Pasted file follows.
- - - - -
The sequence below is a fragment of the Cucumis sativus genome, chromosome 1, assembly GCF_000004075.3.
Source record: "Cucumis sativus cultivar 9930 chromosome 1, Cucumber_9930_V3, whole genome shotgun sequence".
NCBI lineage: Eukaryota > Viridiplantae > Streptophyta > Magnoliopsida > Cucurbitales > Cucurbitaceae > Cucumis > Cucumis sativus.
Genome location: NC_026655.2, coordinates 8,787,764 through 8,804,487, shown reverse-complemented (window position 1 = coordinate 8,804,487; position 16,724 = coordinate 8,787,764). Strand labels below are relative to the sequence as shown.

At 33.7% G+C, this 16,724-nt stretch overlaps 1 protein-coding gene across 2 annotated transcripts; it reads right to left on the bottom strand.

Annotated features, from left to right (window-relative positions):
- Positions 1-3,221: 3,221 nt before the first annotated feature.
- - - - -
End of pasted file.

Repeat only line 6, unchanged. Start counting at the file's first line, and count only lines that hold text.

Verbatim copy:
Annotated features, from left to right (window-relative positions):